Wet sanding will create a paste on the surface of the pot that needs to be removed before firing.  Loose bisque particles on the pot surface will cause problems when you are glazing. 

For example, dust and bisque particles can prevent glaze from bonding to the pot surface.  You can end up with bare patches on your pottery, where the glaze has crawled away from dust and particles.  This is known as crawling. 

You can clean up the sludgy paste with a wet sponge.  Or you can run your pottery under the tap or dunk it in water and remove the loose bisque.

sanding pottery

Bisque is absorbent, so if you completely submerge the bisque it can take a day or so to dry out.  Whichever way you remove the debris, let the pots dry out before you apply your glaze. 

If your bisque is waterlogged, the glaze won’t adhere as well to the pot on application.  As a result, you may not get the kind of glaze coverage you were hoping for.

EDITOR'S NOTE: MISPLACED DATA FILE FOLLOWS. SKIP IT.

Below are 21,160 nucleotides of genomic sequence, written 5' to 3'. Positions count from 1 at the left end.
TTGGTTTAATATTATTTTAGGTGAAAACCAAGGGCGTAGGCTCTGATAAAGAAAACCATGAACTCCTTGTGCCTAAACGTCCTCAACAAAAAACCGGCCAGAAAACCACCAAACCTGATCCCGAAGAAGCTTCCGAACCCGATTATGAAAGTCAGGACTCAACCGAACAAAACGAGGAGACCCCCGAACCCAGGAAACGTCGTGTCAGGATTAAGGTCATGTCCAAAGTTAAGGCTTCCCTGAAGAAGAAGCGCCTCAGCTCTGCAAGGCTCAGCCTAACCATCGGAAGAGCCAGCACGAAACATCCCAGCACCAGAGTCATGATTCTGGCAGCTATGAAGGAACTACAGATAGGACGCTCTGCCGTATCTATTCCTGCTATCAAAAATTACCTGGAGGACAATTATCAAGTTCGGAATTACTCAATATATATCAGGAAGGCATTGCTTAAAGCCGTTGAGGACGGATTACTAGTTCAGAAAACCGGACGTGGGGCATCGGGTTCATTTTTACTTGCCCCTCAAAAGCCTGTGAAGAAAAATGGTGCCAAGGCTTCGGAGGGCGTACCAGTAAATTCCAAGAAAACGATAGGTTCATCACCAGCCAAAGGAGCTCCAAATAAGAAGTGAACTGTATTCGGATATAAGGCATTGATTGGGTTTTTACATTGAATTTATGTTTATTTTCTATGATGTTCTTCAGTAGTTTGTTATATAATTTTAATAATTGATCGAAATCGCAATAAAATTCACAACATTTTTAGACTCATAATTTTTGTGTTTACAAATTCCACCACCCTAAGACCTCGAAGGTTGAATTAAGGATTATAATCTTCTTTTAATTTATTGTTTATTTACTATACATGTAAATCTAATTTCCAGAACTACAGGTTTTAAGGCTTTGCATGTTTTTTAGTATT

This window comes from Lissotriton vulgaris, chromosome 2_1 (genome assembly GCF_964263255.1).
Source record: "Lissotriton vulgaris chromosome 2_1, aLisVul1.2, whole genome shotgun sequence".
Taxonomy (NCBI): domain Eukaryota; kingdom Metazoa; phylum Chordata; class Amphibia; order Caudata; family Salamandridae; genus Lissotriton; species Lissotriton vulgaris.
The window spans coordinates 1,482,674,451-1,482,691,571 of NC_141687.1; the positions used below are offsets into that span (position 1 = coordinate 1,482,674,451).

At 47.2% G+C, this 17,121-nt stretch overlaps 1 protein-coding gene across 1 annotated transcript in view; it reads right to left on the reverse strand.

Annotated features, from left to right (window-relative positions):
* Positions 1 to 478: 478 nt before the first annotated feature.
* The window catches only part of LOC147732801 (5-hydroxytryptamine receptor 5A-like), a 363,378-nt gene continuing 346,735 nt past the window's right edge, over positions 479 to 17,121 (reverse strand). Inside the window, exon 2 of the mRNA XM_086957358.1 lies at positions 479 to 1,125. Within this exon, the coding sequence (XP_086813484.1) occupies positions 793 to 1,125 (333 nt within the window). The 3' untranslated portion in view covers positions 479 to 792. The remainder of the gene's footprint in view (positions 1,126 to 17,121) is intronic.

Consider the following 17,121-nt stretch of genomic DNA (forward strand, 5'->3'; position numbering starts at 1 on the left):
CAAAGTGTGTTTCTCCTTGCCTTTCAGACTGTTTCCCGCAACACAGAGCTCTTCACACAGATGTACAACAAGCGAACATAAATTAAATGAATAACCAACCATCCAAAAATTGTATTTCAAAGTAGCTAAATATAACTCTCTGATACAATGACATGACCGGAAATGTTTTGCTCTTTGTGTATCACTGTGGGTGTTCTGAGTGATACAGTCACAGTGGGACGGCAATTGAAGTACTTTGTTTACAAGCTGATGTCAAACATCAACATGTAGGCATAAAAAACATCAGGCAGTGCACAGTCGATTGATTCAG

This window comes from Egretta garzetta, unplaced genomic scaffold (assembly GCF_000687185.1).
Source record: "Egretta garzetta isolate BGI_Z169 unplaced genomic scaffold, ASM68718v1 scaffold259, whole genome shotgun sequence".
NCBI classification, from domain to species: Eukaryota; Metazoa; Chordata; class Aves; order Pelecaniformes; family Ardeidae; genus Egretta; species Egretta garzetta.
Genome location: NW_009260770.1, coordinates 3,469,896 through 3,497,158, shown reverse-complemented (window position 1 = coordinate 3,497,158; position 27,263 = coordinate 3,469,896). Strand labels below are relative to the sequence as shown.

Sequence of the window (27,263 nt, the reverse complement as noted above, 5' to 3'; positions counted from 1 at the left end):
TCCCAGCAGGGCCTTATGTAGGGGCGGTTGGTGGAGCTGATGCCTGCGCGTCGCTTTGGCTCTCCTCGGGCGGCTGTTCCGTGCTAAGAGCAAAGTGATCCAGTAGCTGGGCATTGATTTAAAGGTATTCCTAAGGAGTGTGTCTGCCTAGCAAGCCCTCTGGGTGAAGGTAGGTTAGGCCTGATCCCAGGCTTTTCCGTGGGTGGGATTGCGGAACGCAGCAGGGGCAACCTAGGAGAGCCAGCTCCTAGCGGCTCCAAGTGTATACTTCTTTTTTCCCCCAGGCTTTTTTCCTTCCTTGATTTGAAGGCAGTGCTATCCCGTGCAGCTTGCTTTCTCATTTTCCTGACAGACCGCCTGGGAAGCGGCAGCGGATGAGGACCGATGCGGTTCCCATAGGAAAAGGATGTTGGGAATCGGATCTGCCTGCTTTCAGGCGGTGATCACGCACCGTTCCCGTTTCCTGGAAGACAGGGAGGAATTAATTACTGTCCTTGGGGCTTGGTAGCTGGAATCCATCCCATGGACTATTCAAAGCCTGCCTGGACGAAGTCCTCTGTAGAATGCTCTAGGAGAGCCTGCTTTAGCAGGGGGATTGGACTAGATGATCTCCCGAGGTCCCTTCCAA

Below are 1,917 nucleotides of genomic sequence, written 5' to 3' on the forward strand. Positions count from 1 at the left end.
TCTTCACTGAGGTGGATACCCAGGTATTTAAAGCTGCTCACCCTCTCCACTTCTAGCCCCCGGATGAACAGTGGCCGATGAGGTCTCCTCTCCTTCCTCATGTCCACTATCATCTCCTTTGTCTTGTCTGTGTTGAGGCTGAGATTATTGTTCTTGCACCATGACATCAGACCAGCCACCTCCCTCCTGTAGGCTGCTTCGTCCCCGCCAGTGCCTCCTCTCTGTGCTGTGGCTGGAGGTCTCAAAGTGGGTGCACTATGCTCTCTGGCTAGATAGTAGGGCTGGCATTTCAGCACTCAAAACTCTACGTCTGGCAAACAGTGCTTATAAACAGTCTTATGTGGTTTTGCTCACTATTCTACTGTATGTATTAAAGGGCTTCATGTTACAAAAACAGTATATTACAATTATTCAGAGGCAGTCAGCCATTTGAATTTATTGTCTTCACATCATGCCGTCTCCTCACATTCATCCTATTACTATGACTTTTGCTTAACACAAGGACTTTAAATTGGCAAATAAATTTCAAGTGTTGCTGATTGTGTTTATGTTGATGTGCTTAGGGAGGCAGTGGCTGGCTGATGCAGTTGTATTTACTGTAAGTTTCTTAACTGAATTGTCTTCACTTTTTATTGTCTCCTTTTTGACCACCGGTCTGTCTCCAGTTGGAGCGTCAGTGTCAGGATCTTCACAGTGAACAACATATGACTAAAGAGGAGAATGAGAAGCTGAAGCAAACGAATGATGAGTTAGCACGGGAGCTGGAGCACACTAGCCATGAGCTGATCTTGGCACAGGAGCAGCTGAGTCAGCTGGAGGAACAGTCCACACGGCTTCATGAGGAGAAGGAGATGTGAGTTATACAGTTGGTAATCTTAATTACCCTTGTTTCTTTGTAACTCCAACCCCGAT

What to Use When Sanding Bisqueware Pottery?

If you don’t have much sanding to do, then you can use regular wet/dry sandpaper.  This is the sandpaper that is used for sanding building and DIY materials.  Most potters will sand stoneware bisque with wet/dry sandpaper that is 180-220 grit. 

The most common types of sandpaper available are aluminum oxide and silicon carbide sandpaper.  Aluminum oxide sandpaper is tough, but silicon carbide sandpaper is a finer abrasive (source).  As such it’s a good choice for getting a smooth finish on a refined surface like pottery.